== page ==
An apple a day keeps heart attacks away
A new study of more than 34,000 post-menopausal women found apples were one of three foods—along with pears and red wine—that decrease the risk of death from both coronary heart disease and cardiovascular disease. The researchers, from the University of Minnesota and the University of Oslo, Norway, credit the fruit's high flavonoid content for its heart-health benefits. Flavonoids, compounds found in small quantities in numerous plant foods, have antioxidant properties that are linked to the reduction of oxidation of low-density lipoprotein, or "bad" cholesterol, which has been shown to lead to the development of CVD. The study was published in the April issue of the American Journal of Preventive Medicine.
Americans not eating their fruits and veggies
Sure, mom told you to finish 'em or there'd be no dessert, but now the Centers for Disease Control is also worried about Americans' lack of fruit and vegetable intake. According to research published in the April issue of the American Journal of Preventive Medicine, less than 11 percent of Americans meet the current U.S. Department of Agriculture guidelines for both fruit and vegetables. What's worse, there was no improvement in Americans' fruit consumption and a small decrease in vegetable intake during the decade-long study. To encourage Americans to eat more produce, the CDC and Produce for Better Health Foundation have teamed up to initiate a public health campaign, "5 A Day for Better Health." A corresponding Web site, www.fruitsandveggiesmorematters.org, offers recipes, serving ideas and shopping advice, and also gives consumers the chance to submit their own easy and fun serving ideas online.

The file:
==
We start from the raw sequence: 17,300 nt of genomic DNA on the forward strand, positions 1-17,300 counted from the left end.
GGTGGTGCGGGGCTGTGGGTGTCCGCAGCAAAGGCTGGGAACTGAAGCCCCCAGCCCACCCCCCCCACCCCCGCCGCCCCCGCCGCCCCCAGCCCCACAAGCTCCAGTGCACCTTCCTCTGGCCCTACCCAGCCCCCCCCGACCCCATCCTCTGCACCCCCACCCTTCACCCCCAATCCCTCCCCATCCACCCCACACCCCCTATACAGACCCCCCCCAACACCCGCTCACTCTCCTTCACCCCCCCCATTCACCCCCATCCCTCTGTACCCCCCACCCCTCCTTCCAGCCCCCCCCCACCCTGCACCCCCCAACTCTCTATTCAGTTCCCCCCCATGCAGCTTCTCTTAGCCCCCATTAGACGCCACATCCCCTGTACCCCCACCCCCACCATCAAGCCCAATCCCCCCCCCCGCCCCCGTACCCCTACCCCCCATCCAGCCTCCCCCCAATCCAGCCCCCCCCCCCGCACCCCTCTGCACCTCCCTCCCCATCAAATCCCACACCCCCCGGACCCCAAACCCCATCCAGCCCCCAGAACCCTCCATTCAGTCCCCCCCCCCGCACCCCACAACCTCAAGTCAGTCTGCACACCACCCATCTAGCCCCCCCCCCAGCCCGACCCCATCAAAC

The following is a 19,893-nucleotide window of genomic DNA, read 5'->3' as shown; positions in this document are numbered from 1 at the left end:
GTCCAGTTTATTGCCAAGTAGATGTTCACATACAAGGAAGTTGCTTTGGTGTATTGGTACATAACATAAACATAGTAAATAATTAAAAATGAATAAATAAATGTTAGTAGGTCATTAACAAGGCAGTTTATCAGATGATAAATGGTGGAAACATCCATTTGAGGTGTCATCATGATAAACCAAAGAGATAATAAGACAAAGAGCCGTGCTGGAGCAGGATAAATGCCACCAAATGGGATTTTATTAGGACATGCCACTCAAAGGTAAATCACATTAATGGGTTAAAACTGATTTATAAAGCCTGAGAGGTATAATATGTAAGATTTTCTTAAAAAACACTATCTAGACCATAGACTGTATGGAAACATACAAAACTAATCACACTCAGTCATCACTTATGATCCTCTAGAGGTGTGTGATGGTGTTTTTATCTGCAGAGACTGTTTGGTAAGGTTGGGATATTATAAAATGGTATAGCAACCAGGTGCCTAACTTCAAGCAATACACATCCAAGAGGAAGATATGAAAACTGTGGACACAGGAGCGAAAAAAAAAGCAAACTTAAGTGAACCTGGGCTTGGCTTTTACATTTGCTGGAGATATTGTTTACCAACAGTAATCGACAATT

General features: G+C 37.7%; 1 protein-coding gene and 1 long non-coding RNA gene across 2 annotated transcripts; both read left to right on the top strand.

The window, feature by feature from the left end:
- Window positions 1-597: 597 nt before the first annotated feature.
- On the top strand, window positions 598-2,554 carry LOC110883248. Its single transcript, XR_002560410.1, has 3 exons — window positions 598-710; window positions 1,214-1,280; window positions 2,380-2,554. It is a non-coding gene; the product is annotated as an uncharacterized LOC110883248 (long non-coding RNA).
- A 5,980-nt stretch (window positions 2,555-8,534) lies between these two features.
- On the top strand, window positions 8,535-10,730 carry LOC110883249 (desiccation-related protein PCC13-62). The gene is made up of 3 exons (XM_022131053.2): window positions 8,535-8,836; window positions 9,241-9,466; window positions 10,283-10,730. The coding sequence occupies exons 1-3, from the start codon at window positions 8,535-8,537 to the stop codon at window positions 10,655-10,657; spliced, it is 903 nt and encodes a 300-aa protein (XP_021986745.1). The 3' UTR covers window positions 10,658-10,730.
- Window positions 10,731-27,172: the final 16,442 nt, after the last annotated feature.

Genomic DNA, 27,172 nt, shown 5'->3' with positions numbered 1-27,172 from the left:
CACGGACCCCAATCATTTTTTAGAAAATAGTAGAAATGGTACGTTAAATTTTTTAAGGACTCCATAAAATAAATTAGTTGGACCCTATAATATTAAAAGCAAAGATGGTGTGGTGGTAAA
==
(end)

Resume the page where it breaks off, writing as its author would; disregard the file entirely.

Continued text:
Moms-to-be need their 'D'
Move over pickles and ice cream: New research shows vitamin D is a crucial nutrient for pregnant women. According to a study published in the March issue of The American Journal of Clinical Nutrition, high levels of vitamin D during pregnancy—obtained through the diet or supplements—reduces the risk of wheezing, which can lead to asthma, during childhood. But despite taking prenatal multivitamin supplements, most pregnant women are deficient in the vitamin, according to another study from researchers at the University of Pittsburgh. The study claimed this has led to 92 percent of African-American babies and 66 percent of Caucasian-American babies having insufficient vitamin D at birth.
The powerful punch of pomegranate
People have been flocking to pomegranate juice for its widely reported anti-aging benefits, and now men, especially, have good reason to add this exotic fruit juice to their diets. Two recent studies, reported in the April issue of Harvard Men's Health Watch, suggest that pomegranate juice might help ward off prostate cancer and cardiovascular disease. In one study, pomegranate juice slowed tumor growth in mice injected with highly aggressive prostate cancer cells. In the other, the antioxidant powerhouse protected low-density lipoprotein ("bad" cholesterol) from oxidative damage and slowed the progression of arterial plaque, conditions that can lead to heart problems.
Soft drinks hard to swallow for health
New research from Yale University provides more evidence for why it's smart to skip soda: A review of more than 88 studies found that soft drinks are associated with increased caloric intake, higher body weight, a decrease in calcium and other nutrients, and increased risk of type 2 diabetes. The report, published in the American Journal of Public Health, also found that funding sources and study design had a strong impact on the findings, and noted that research funded by the food industry was much less likely to show detrimental effects from soft drinks than studies that received no industry funding.
Natural Foods Merchandiser volume XXVIII/number 5/p.24,29